This is the second article to commemorate the “International Year of the Periodic Table of Chemical Elements (IYPT2019)” by the United Nations General Assembly and UNESCO. Read the previous article here and stay tuned!
Similar to all first elements in a group of the periodic table, beryllium is slightly more special than the remaining – in this case the earth alkaline metals.
Why is this so?
A simple explanation includes the extraordinarily small size of its 2+ charged ion. The extreme ratio of charge to size is causing particular similarities in chemical reactivity with aluminum 3+ cations, especially in water. Unlike all other elements in that region of the periodic table, beryllium can cause severe health adverse effects. Two types of beryllium induced diseases are described, an acute and a chronic manifestation called beryllium disease, or berylliosis, the latter is triggered at times by tiny amounts of dust or fume incorporated in the lungs, seldom in the digestive system.
The symptoms of the chronic, less severe form that sometimes develops over more than a decade, are described as somewhat intermediate between those of sarcoidosis, an autoimmune disease, and an allergy. Hence it is debatable whether beryllium is classified as toxic or not. In my humble opinion, it is a similar debate to whether certain snake venoms are indeed toxic or rather allergenic, since the acute form of berylliosis is deadly (caused by a severe lung-inflammation).
By petrologic standards, beryllium is not exactly rare because it is as abundant as gold in the Earth’s crust. In every day applications it is found in copper-alloy in electronic devices, especially as a contact material for connectors of various type; from contact brushes in electric motors to spark-free tools.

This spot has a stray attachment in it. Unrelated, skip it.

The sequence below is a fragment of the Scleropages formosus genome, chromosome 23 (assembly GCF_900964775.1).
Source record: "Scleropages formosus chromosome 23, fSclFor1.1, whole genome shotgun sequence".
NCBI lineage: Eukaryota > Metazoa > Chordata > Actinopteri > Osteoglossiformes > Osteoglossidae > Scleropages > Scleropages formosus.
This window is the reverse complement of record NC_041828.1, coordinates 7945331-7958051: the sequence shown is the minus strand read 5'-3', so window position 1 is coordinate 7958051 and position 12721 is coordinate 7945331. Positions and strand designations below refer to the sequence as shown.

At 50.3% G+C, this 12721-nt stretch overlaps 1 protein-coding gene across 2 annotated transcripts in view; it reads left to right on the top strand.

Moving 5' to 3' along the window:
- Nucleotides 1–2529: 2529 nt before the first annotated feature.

Furthermore nicotine plants tend to accumulate beryllium from the soil, found particularly in tobacco ashes and fumes, as it contains more beryllium than other organic materials (when burned). Another interesting source of beryllium is the green colored gem emerald, which is a specific form of the mineral beryl – a beryllium-aluminum-silicate. It is an abundant ore and it is also the main beryllium source from earth and soil where it occurs on average to about 9 parts per million weight.
The emerald’s green colour originates from traces of chromium, which replaces aluminum in the lattice of this precious gemstone. The largest cut emerald, encrusted in the British crown jewels in the tower of London, was found (according to legends) in one of the only two known European emerald mines; namely in Austria’s picturesque Habachtal and in southern Spain. The world’s highest quality emeralds nowadays come from Columbia. Historically, India has been the leading exporter of emeralds. India also has an ancient tradition of emerald-cutting that, contrary to its name, involves breaking and grinding. It is surprising that no single case of lung disease has ever been found in the workers.
Despite countless research efforts and insights, we do not know the actual molecular mechanism of the beryllium disease up to this day. Another source highlights that only a fraction (1 to 16 percent) of exposed workers are susceptible to chronic beryllium disease and that the responsible gen encodes a glutamic acid residue at a certain position (69E) in a protein responsible for immune reactions (called MHC-II or DLA-2).
Beryllium has many other important high-tech applications in various fields starting from construction materials for air- and space travel over nuclear reactors, to neutron and X-ray sources, as well as in dental ceramics (not to mention its use as an alien space craft main engine). For this reason, berylliosis is still an issue causing in part the severe suffering of hundreds, if not thousands, of people worldwide. Thus a cure would be highly desirable but remains as a “science fiction” until we understand its mechanism properly.
Berger, R. & Mera-Adasme, R. (2015). Glutamyl-glutamate – a tailor-made chelating ligand for the [Be4O]6+ core in basic beryllium complexes and implications on investigations on the origins of chronic beryllium disease. Zeitschrift für Naturforschung B, 71(1), pp. 71-75. Retrieved 17 Apr. 2019, from doi:10.1515/znb-2015-0157